How to Build Strength

  • Lift heavy. Lifting heavy (greater than 90% of your one-rep max 1RM) will improve strength by recruiting what are called high-threshold motor units.
  • Lift explosively. Speed lifts (e.g., box squats, speed deadlifts, and speed bench) are an excellent lifting style to teach acceleration and power development.
  • Do plyometrics. Otherwise known as jump training, plyometric training involves hop- and jump-type exercises that train and develop what’s called the stretch shortening cycle.
  • Slash the volume. A common protocol for building size and strength is 5×5; that is, five sets of five reps. 
  • Use sprints and drills. Nothing builds running speed and quickness on the field than sprinting itself. 
  • Contrast training incorporates heavy strength training with plyometric training in the same workout. The physiological mechanism behind this training method is known as post-activation potentiation, or PAP for short. Basically, you’ll start with a heavy strength training exercise (roughly five-rep max). After a 3–10 minute break, you’ll do a similar plyometric exercise for about 5-10 reps.
  • When bodybuilding or training for muscle growth, lifters typically rest for only about 30-60 seconds between sets. When training for strength, though, you should increase your rest period to about 2–5 minutes, depending on the exercise. Because you’re lifting heavier loads, your body will need those longer rest periods to ensure you complete the same number of reps in the subsequent sets. Your mental strength and ability to focus on the heavy set will also appreciate the longer break.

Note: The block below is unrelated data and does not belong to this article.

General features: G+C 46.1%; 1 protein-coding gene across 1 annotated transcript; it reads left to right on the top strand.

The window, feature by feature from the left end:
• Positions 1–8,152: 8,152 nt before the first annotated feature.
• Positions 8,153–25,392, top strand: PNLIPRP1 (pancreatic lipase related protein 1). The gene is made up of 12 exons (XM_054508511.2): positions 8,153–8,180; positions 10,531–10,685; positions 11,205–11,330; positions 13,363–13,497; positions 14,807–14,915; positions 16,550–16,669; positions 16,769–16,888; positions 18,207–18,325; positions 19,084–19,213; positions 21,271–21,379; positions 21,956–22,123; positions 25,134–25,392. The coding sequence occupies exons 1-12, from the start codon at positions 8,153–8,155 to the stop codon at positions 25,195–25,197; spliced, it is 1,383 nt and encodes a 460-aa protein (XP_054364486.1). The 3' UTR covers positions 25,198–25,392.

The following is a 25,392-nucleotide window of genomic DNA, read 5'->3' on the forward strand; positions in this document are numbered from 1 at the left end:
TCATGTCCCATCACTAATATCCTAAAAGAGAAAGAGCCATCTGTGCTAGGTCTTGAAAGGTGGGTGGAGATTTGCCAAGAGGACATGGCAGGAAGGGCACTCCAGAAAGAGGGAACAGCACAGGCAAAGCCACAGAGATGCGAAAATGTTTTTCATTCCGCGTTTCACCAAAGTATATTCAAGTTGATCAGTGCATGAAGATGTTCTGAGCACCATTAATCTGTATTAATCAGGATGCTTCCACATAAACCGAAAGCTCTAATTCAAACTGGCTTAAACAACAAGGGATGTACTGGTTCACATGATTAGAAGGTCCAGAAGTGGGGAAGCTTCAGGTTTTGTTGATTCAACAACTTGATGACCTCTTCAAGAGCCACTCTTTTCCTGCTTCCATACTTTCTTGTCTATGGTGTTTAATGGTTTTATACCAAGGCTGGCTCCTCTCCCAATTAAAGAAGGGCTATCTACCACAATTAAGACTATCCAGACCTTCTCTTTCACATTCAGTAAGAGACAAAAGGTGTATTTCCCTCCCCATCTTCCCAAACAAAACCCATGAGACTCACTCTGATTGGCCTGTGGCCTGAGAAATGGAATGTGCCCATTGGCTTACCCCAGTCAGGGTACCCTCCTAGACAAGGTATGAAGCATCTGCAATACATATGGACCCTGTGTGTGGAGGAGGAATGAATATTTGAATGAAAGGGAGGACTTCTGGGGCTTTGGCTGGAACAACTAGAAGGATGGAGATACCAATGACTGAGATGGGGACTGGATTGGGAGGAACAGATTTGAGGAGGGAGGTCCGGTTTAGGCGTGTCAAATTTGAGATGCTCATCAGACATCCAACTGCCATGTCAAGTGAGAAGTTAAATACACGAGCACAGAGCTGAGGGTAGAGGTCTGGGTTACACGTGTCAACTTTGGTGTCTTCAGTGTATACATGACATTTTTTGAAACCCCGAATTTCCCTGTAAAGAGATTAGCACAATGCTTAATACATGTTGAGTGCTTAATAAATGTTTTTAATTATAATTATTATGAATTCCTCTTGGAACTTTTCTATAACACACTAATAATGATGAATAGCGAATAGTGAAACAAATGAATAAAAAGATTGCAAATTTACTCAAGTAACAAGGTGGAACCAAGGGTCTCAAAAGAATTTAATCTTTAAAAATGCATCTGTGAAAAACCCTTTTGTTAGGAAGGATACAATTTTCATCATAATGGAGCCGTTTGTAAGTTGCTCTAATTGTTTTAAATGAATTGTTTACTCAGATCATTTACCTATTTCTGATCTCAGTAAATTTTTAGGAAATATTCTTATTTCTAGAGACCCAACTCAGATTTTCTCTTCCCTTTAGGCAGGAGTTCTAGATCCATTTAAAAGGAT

• You’re only going to be as strong as your weakest link. The major muscle groups that perform traditional exercises are known as your prime movers (e.g., pecs, lats, quadriceps, hamstrings, gluteus maximus, deltoids, etc.). Often, an athlete’s weakest link will be his behind-the-scenes muscles, (e.g., rotator cuff, middle and lower trapezius, serratus anterior gluteus medius, abdominals, etc.). Incorporating exercises to strengthen these muscles will reduce the chance for muscle imbalances and decrease your risk for injury. The better able you are at recruiting these muscles, the more potential you have of increasing the strength in your prime movers.
  • Functional training has its place, and adding instability to your workout isn’t a bad option for rehab or accessory balance work. But if you’re really focused on training for strength, then just focus on strength! Stand on stable ground, focus on proper form, and make sure you’re recovering properly to fuel your progress. Otherwise, you’re liable to just waste your time.

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